This post is a part of our People’s Insights monthly brief for November, called “Disrupt, or be Disrupted.”
Southwest Airlines left no stone unturned with Project LUVSeat, a great example of achieving the triple bottom-line – performance, planet and people.
It began with Evolve – an eco-redesign to Southwest’s entire fleet of Boeing 737-700 and some 737-300 aircrafts. The airline had sourced an upcycled eleather material to use for its seat coverings that would make each plane lighter by over 600 pounds. The eleather was made of scraps of leather and was cheaper and faster to produce than regular leather. The lighter seats meant less fuel consumption and savings of $10 million annually in fuel costs.
The redesign also made space for another row of seats in the planes, giving Southwest additional revenue per flight.
Southwest was then left with 80,000 used leather seats – 43 acres of leather – that it wanted to keep out of the landfills. The airlines embarked on a one year search for opportunities to maximize the use of the leather. Members of the Southwest community (employees and customers) were invited to share their ideas and happily complied in over 1,000 comments.View the full infographic
Upcycling – converting waste material into something of higher quality or value
Some of the leather was donated to NGO-run workshops in Kenya where it was transformed into useful products and passed on to other NGOs.
Some was upcycled in the U.S. by Looptworks – a company that employs the disabled and converts used materials into premium handmade products.
Looptworks estimates that the upcycling of leather helped them conserve “more than 4,000 gallons of water conserved per bag and [achieve] a 72% reduction in CO2 emissions.”Limited edition LUV Project products include: a convertible tote, duffle bag, backpack and toiletry case, by Looptworks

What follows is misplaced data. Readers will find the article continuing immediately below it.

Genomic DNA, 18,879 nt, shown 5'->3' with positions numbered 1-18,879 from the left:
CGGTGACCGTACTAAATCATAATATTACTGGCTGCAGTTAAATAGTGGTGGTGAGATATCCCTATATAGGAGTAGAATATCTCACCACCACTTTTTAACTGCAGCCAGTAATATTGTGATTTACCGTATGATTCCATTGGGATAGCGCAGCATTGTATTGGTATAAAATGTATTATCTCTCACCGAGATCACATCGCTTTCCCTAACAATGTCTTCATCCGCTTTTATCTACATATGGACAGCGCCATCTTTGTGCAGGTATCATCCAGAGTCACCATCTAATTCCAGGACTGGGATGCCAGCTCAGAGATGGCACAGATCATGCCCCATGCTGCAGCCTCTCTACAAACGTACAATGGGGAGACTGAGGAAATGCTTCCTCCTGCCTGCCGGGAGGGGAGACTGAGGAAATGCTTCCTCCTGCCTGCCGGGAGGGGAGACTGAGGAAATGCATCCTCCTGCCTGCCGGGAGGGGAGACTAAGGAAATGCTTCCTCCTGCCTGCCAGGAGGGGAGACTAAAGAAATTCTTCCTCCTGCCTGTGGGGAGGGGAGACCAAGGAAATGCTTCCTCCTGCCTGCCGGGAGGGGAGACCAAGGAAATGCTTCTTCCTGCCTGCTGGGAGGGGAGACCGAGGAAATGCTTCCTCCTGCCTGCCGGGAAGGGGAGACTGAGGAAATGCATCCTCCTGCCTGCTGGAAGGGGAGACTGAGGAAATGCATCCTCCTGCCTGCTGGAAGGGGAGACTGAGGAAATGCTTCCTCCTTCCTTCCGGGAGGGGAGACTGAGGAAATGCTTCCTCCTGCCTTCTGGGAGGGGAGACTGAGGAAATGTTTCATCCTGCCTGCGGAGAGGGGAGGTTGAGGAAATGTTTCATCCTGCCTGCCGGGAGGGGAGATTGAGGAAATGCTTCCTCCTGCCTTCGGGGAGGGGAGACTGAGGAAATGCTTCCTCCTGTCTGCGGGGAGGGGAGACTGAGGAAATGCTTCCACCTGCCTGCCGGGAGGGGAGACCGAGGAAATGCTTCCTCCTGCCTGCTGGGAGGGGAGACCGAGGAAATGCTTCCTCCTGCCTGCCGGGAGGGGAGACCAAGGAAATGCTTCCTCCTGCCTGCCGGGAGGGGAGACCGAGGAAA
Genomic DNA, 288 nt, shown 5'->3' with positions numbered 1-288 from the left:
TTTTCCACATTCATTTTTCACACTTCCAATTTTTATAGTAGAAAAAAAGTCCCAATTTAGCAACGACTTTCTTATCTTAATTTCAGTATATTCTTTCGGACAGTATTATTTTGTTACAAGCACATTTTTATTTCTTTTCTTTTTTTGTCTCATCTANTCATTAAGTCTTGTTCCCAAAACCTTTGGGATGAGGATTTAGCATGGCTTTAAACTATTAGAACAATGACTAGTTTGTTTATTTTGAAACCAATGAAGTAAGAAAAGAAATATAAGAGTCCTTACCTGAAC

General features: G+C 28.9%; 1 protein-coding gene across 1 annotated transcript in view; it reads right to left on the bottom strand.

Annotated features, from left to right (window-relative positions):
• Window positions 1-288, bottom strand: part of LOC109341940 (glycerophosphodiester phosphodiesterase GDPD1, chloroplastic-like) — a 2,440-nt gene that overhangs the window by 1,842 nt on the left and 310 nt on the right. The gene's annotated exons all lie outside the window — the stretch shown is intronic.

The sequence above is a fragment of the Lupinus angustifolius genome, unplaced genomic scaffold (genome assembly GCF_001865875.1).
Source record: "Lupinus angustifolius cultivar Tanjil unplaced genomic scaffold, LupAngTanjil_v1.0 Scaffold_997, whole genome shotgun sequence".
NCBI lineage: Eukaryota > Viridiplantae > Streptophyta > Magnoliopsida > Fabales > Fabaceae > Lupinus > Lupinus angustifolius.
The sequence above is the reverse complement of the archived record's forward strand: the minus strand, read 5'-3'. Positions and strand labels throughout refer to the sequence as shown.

Kenya: 6,000 seats for a pilot program
In Kenya, Southwest gave the used leather to local NGOs and companies Massai Treads, Life Beads Kenya and Teamlift Inc. that train young adults, women and disabled persons in handicrafts. Using the leather, they produced 2,100 pairs of shoes, 1,000 soccer balls, 15,000 bags, wallets and backpacks, and other leather goods.View the full infographic
The goodwill didn’t end there. Some of the shoes were donated to SOS Children’s Villages in Kenya as part of an anti-jigger campaign – to protect children who normally go barefoot and are susceptible to parasites. Shoes were also donated to Cure orphanage, a residence for children who lost parents to AIDS.
The soccer balls were donated to Alice & Kicking which uses sports to educate children about HIV/AIDS and Malaria prevention.
Performance, Planet, People
Overall, LUVSeat resulted in:
- $10 million in annual fuel savings. Extra seats for sale.
- Re-use of waste materials. Water conservation. Reduction in emissions.
- Employment for the disabled. Training for the poor.
- Health and education for Kenyan children.
- And, meaningful stories to share with employees and customers, reinforcing that they are part of a *good* ecosystem when they fly Southwest.
Watch the video: Project LUV Seat: Repurpose with Purpose